Kevin Spacey v John Zuccarini

Claim Number: FA0103000096937


Complainant is Kevin Spacey, USA ("Complainant") represented by Jennifer S. Fryhling, of Manatt, Phelps & Phillips LLP. Respondent is John Zuccarini, Nassau, B.F. ("Respondent").


The domain name at issue is <> registered with CSL GMBH.


The undersigned certifies that he or she has acted independently and impartially and to the best of his knowledge, has no known conflict in serving as Panelist in this proceeding.

Judge Ralph Yachnin, as Panelist.


Complainant submitted a Complaint to the National Arbitration Forum (the "Forum") electronically on March 26, 2001; the Forum received a hard copy of the Complaint on March 26, 2001.

On April 4, 2001, CSL GMBH confirmed by e-mail to the Forum that the domain name <> is registered with CSL GMBH and that Respondent is the current registrant of the name. CSL GMBH has verified that Respondent is bound by the CSL GMBH registration agreement and has thereby agreed to resolve domain-name disputes brought by third parties in accordance with ICANNís Uniform Domain Name Dispute Resolution Policy (the "Policy").

On April 4, 2001, a Notification of Complaint and Commencement of Administrative Proceeding (the "Commencement Notification"), setting a deadline of April 24, 2001 by which Respondent could file a Response to the Complaint, was transmitted to Respondent via e-mail, post and fax, to all entities and persons listed on Respondentís registration as technical, administrative and billing contacts, and to by e-mail.

Having received no Response from Respondent, using the same contact details and methods as were used for the Commencement Notification, the Forum transmitted to the parties a Notification of Respondent Default.

On May 2, 2001, pursuant to Complainantís request to have the dispute decided by a single-member Panel, the Forum appointed Ralph Yachnin, as Panelist.

Having reviewed the communications records, the Administrative Panel (the "Panel") finds that the Forum has discharged its responsibility under Paragraph 2(a) of the Rules for Uniform Domain Name Dispute Resolution Policy (the "Rules") "to employ reasonably available means calculated to achieve actual notice to Respondent." Therefore, the Panel may issue its Decision based on the documents submitted and in accordance with the ICANN Policy, ICANN Rules, the Forumís Supplemental Rules and any rules and principles of law that the Panel deems applicable, without the benefit of any Response from Respondent.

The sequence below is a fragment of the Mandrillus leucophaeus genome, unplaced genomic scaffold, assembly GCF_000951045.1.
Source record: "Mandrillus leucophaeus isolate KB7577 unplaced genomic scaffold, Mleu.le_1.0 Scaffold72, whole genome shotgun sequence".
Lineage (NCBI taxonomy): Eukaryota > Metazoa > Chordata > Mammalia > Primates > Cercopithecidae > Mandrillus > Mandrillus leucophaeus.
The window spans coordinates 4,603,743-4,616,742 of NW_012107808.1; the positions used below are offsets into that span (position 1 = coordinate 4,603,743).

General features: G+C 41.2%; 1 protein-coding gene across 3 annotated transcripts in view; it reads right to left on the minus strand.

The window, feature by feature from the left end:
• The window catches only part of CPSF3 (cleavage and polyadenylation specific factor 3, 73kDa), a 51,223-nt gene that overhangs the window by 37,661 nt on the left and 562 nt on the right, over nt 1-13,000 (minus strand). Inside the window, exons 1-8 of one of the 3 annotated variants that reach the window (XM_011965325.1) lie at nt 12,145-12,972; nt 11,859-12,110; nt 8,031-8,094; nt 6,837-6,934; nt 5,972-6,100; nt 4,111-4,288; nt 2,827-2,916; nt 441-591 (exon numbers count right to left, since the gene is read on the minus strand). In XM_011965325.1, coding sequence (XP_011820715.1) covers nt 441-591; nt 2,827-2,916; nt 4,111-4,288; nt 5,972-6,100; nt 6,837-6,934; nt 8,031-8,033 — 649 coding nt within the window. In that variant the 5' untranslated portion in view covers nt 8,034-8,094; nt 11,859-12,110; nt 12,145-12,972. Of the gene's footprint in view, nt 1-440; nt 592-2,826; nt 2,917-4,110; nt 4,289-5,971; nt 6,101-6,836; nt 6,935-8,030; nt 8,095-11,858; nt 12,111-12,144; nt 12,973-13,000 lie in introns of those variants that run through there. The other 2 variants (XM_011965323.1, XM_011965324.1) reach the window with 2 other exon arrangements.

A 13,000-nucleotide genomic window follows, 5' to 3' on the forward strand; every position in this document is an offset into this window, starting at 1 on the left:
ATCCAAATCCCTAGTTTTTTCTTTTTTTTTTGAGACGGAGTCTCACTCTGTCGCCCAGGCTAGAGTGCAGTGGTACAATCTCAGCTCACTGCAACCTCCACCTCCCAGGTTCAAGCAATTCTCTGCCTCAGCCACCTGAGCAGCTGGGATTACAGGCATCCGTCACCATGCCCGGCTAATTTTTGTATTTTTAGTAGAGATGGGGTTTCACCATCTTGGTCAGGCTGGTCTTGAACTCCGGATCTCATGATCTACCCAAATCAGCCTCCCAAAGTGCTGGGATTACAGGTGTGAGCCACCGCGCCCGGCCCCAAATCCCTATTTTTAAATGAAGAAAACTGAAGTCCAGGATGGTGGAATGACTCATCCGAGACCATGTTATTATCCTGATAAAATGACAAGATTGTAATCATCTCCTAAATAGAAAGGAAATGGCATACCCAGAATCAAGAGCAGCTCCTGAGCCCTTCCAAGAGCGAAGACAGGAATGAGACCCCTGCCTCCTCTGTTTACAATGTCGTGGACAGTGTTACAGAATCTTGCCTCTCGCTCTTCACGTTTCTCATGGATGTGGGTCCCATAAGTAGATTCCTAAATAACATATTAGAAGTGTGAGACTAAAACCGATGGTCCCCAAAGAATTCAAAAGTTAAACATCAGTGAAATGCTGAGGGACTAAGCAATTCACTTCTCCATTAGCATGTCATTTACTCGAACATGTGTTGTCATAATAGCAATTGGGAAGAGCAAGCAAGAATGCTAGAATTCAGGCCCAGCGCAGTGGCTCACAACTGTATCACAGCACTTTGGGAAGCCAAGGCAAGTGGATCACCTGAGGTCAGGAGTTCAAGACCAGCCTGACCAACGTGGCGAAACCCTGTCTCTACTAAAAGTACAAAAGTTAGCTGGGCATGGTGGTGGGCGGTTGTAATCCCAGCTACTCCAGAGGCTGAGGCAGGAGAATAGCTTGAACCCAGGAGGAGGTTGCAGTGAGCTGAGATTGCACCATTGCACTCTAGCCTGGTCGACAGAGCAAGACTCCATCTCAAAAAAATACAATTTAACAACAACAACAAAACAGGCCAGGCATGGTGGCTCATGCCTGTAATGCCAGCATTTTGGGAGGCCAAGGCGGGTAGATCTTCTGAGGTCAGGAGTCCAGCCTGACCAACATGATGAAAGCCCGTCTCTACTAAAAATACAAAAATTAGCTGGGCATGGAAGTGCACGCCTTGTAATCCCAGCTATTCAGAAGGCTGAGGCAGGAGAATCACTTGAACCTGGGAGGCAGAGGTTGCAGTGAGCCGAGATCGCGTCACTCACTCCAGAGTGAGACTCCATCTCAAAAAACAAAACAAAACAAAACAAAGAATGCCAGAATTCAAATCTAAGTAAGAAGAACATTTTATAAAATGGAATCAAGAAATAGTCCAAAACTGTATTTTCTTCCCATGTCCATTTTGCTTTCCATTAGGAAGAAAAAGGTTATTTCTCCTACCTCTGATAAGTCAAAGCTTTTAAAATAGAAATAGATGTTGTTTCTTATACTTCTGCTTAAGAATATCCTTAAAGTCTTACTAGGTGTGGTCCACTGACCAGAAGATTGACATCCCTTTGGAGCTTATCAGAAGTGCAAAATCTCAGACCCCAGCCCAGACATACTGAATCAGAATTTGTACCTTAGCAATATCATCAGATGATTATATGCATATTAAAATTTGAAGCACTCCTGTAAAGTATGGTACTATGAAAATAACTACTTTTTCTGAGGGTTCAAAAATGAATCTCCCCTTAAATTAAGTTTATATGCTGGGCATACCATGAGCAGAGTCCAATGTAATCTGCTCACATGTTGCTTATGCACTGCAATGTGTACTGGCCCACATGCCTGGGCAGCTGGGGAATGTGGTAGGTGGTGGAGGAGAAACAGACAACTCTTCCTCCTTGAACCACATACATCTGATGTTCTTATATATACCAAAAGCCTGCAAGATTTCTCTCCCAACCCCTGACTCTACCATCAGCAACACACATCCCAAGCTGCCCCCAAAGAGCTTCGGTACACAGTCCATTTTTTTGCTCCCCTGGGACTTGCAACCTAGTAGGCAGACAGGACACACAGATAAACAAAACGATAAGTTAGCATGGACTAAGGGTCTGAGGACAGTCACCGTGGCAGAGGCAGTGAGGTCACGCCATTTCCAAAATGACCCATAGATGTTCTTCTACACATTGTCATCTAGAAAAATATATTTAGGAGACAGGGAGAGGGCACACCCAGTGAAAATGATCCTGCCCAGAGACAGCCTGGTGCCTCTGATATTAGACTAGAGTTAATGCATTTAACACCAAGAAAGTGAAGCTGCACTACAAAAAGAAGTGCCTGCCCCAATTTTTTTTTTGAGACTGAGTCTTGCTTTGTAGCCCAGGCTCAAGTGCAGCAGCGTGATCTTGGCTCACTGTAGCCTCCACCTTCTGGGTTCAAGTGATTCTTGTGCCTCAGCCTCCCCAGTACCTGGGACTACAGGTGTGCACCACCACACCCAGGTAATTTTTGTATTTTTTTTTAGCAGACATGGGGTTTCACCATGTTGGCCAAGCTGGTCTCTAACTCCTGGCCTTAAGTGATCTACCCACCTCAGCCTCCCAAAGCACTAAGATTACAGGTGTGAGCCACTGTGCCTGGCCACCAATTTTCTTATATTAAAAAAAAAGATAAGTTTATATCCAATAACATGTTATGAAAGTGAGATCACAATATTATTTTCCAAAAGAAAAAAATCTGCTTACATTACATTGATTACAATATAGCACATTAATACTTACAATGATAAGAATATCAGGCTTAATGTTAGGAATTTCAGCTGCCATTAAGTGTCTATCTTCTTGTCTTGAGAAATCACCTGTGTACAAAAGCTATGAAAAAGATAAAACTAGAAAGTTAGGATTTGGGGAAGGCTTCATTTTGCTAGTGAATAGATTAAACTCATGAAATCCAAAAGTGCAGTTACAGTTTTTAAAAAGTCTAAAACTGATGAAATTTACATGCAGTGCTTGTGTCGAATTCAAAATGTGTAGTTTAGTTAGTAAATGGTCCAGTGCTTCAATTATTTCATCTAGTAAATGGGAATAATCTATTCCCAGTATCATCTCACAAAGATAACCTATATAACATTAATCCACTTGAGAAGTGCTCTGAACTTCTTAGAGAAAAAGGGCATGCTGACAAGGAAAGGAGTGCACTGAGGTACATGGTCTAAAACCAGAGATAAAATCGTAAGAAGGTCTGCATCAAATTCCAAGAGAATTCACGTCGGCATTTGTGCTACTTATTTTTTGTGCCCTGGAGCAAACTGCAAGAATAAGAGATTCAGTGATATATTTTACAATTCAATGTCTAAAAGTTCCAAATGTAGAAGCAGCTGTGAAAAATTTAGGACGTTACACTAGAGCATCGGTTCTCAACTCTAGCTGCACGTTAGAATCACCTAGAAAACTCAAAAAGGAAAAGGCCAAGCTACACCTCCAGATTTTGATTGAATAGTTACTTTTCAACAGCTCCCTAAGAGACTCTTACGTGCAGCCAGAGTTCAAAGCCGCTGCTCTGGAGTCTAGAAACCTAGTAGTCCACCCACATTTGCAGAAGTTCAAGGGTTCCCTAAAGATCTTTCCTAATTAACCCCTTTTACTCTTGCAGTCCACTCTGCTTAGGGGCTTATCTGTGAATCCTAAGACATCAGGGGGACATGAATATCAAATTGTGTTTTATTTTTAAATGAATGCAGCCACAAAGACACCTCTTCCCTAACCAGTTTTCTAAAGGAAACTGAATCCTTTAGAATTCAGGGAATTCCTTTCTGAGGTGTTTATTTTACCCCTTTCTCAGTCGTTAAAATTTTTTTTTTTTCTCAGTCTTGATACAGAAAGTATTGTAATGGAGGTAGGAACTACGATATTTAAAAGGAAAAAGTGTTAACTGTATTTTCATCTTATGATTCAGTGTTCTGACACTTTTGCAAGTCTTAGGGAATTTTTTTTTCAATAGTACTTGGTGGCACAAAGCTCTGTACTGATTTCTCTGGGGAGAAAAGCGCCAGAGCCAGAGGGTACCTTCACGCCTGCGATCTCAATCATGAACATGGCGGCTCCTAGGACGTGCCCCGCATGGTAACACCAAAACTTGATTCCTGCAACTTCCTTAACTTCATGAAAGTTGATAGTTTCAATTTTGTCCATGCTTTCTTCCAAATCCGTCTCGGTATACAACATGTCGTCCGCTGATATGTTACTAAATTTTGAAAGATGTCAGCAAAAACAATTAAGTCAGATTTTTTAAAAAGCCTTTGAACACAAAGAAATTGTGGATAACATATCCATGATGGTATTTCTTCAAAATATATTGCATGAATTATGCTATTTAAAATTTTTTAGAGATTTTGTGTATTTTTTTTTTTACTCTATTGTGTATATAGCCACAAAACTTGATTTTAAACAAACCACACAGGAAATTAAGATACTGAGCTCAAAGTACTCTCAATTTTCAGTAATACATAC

Complainant requests that the domain name be transferred from Respondent to Complainant.


A. Complainant

Complainant is entitled to relief because: (i) the <> domain name is identical or confusingly similar to Complainantís name and trademark; (ii) Respondent has no rights to or legitimate interests in the domain name; and (iii) the domain name was registered and is being used in bad faith.

B. Respondent

Respondent did not submit a Response to this matter.


Complainant has received critical acclaim in the United States and internationally for his performances in numerous motion pictures and stage productions. His motion picture credits are many, including Pay It Forward, Ordinary Decent Criminal, Big Kahuna, American Beauty, Bugís Life, Hurlyburly, Negotiator, Midnight in the Garden of Good and Evil, L.A. Confidential, Time to Kill, Looking for Richard, Seven, Usual Suspects, Outbreak, Iron Will, The Ref, Swimming with Sharks, Glengarry Glen Ross, Consenting Adults, Show of Force, Dad, Working Girl, Heartburn, and several other films.

Complainant is also recognized as a distinguished stage actor. In 1991, he received widespread notoriety when he won the Tony award and the Drama Desk award for best featured actor in the Broadway play Lost in Yonkers. In 1999, he was nominated for the Tony award for his performance in the Broadway production of The Iceman Cometh. He also received the best actor award for this performance from the Evening Standard Theatre, Barclays Theatre, and the Laurence Olivier Award.

Complainant has longstanding common law trademark rights in his name, which has acquired secondary meaning throughout the United States and internationally. Complainant has also filed trademark and service mark applications on September 13, 2000 with the United States Patent and Trademark Office featuring the mark KEVIN SPACEY for use in connection with a wide range of goods and services, including entertainment services.

Respondent is a well known cybersquatter and has "admitted that he registeredÖthousands of other domain names because they are confusingly similar to othersí famous marks and personal namesÖin an effort to divert Internet traffic to his sitesÖ.For example, he has registered obvious misspellings of celebrities names, such as,, and" See Shields v. Zuccarini and Cupcake Patrol, 89 F. Supp.2d 634, 640 (E.D. Pa. 2000).